Danny Lavery, aka Dear Prudence, is online weekly to chat live with readers. An edited transcript of the chat is below. (Sign up below to get Dear Prudence delivered to your inbox each week. Read Prudie’s Slate columns here. Send questions to Prudence at firstname.lastname@example.org.)
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Q. Dolls: Before my paternal grandmother died, she would buy me an original American Girl doll every year for Christmas. I had the dolls, the books, and most of the accessories. My fondest memories of my time with my grandmother were playing with those dolls. I took very good care of them, and when I went off to college, I packed them up to be stored at my mother’s house. I have graduated and have my own place, so I went back to my mother’s to get my stored stuff. My mother gave away several of my dolls! A co-worker helped her out and mentioned her young daughter liked the dolls, so my mother just gave them to her! I was heartbroken, and we fought. My mother didn’t think it should matter since I had “so many.” I told her those dolls were worth a lot and she had no right to steal my things. I wanted her to tell me the name of her co-worker so I could get my dolls back. She refused and said that it was out of the question, that I would be embarrassing her.
My mother never liked my grandmother or how close I was to her or my father after the divorce. I can’t get over this. I took everything away from that house, and going through the boxes makes me cry. I don’t know what to do. Sometimes I think I should call up my mother’s office and figure out who has my dolls—there are only two or three women who have girls the right age. I could take my mother to small claims court, but that would ruin everything more. These dolls and a few pictures are all I have left of my grandmother. What should I do?
A: I’m glad to hear that you’ve already decided against taking this to small claims court. Whether or not you have grounds to extract a few hundred dollars from your mother there, it wouldn’t bring your dolls back, nor would it help the two of you repair your relationship. While I understand the strong attachment you had to these dolls, I can’t encourage you to find this little girl’s mother and demand she give them back, either. It’s certainly not this little girl’s fault. It would be wildly inappropriate for you to call your mother’s office and try to “find out” which of her co-workers has a daughter of doll-owning age. Please find a therapist who can help you work through these feelings of resentment and grief, and do not attempt to harass your mother’s co-workers.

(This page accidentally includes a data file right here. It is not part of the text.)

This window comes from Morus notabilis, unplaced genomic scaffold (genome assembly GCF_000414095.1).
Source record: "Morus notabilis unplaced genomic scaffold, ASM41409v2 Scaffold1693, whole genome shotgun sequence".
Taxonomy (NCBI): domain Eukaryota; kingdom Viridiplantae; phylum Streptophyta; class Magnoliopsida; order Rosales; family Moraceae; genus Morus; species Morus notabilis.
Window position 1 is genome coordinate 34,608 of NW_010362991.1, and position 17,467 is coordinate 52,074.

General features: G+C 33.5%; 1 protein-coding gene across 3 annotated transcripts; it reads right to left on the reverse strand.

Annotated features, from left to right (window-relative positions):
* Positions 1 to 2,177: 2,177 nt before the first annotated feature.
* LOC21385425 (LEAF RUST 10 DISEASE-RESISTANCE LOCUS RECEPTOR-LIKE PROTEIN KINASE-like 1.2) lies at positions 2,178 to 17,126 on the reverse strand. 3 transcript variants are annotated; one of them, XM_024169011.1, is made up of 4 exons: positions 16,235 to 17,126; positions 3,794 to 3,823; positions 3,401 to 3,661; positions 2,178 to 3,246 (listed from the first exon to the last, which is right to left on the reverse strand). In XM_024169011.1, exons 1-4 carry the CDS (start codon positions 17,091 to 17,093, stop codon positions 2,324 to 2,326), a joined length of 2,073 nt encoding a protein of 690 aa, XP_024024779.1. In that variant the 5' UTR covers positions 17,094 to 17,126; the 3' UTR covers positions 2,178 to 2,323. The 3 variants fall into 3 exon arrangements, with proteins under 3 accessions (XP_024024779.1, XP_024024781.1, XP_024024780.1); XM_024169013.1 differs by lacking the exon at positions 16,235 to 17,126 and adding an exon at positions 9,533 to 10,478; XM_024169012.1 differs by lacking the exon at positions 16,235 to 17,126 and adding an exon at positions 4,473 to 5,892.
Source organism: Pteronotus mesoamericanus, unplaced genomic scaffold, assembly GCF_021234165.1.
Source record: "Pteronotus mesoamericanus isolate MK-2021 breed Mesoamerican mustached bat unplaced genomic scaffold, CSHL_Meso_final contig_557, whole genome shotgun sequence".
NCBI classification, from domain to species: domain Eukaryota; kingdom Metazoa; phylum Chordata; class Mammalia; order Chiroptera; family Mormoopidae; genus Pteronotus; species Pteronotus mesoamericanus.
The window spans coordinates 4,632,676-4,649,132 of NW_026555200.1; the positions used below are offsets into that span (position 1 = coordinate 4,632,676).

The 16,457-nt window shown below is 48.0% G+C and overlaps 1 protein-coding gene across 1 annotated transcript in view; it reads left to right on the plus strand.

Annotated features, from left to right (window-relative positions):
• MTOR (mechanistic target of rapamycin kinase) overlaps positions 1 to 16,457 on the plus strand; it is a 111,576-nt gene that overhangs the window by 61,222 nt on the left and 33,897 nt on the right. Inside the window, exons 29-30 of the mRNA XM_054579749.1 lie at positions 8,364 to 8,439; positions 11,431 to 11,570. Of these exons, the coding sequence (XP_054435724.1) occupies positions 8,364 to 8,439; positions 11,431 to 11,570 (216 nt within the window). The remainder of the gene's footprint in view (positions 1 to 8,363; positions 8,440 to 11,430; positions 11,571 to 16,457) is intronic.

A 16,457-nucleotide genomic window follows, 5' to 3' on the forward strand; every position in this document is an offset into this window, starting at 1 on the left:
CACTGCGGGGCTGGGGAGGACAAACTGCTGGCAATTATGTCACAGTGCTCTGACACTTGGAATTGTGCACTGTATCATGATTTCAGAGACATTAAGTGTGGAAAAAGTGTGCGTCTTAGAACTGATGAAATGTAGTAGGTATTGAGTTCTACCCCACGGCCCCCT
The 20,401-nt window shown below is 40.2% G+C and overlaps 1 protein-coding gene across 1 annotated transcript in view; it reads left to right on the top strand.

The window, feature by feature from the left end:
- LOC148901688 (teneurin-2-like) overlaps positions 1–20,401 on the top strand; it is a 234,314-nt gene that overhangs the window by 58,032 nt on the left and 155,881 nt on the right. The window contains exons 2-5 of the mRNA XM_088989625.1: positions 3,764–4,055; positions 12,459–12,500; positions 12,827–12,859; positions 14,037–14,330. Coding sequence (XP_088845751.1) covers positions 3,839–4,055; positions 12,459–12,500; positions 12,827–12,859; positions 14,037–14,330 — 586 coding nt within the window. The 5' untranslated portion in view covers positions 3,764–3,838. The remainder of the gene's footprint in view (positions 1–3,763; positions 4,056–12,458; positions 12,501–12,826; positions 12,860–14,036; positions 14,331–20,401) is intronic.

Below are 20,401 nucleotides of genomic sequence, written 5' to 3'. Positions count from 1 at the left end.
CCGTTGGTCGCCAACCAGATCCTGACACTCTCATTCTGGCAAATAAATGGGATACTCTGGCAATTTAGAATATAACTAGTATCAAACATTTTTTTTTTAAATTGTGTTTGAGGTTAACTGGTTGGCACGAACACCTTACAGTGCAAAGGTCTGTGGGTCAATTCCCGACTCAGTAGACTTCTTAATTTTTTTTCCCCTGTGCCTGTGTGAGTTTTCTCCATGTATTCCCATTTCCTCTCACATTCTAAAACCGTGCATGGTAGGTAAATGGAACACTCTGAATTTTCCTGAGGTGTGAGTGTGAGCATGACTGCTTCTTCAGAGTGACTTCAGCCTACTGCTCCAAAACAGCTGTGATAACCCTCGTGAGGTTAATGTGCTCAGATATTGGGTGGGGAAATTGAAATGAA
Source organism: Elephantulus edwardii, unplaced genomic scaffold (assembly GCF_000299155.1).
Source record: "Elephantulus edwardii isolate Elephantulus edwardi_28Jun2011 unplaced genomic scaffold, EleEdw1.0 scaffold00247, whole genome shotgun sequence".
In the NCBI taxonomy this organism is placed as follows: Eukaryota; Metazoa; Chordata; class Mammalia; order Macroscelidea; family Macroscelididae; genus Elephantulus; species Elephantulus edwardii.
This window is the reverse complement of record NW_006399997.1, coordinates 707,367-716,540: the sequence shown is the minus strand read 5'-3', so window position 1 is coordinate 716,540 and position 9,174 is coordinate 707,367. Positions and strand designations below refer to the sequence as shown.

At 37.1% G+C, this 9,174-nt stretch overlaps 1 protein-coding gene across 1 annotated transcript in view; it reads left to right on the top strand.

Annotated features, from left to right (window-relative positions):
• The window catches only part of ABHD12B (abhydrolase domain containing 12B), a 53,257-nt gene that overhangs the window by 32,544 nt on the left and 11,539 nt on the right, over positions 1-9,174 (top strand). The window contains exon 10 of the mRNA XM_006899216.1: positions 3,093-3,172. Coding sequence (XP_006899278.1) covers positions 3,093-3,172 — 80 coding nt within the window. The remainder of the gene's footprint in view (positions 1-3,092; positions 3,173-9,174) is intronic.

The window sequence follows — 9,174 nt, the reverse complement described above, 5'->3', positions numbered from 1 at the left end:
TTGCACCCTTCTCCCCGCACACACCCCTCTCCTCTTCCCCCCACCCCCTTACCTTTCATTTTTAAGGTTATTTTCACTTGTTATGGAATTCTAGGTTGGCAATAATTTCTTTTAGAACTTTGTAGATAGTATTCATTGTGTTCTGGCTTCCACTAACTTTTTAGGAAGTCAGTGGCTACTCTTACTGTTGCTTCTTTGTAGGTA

I’m of the opinion that, post-college, if you’re living elsewhere, using your parents’ house as a storage unit with an open-ended, indefinite lease does not qualify as “taking good care” of something you don’t want to lose. That doesn’t mean your mother was right to give the dolls away, but it’s incumbent upon you, the owner, to take responsibility for where and how they are stored. It sounds like you’ve already removed the remaining dolls from your mother’s house; I encourage you to find a safe place to store them, along with the pictures of your grandmother, in your own home.
You have the right to be angry with your mother. You can have whatever conversations you need to with her about how her actions made you feel and how you’ve long believed she resented your closeness with your grandmother. If you cry when you go through the boxes of your few remaining heirlooms, go ahead and cry. All of those are appropriate responses to your situation. But taking your mother to court, or demanding a little girl give you her dolls, are not.
Q. Ungrateful child: I am 32 years old and a single mom to a 3-year-old daughter. I’m in graduate school and scheduled to graduate in May. I already have a job lined up after graduation. My daughter and I live rent-free with my parents, although I do pay a minimal amount for utilities and groceries, as well as take care of my other bills. Recently, my mother’s health has dramatically declined (debilitating arthritis, et cetera), and my father is not doing well either. They are only in their mid-50s. Rather than being grateful for what they’ve provided me with, I find myself resenting them. Whereas my mom and I used to be close, now we argue constantly. She thinks I’m ungrateful for the free child care and housing they’ve provided me. I think she uses it as a method of guilt-tripping me, and I wish she could recognize how hard I am trying. The stress of arguing can’t be good for her health, and it’s bad for my mental well-being. I should be more grateful, and I should be more understanding. What can I do to adjust my attitude and ensure we can live peaceably for the next six months until I can move out?
A: This is challenging! Six months is a short enough time that you can see the light at the end of the tunnel, and might not think finding temporary housing is worth the hassle, but it’s also long enough that you can’t just grit your teeth and muscle through it.
There are some pretty basic tools you can use when a conversation with your mother threatens to turn into a fight. You can say, “Hey, things are getting really heated, and I’m sorry I lost my temper. Let’s take a few minutes and talk about this later, when we’re both more settled.” You can take a walk and get some air when you find yourself getting stressed out. You can ask friends if they’re available for occasional child care—even a few times a month will help if your mother is feeling ill and overwhelmed running after a 3-year-old. I can’t promise this will make the next six months feel like a beautiful dream, but you’re coming from a good place to start with—you have sympathy and compassion for your mother’s situation, which does sound stressful, but you’re also clear on the fact that your parents’ generosity doesn’t entitle them to ask you for anything they want, at any time.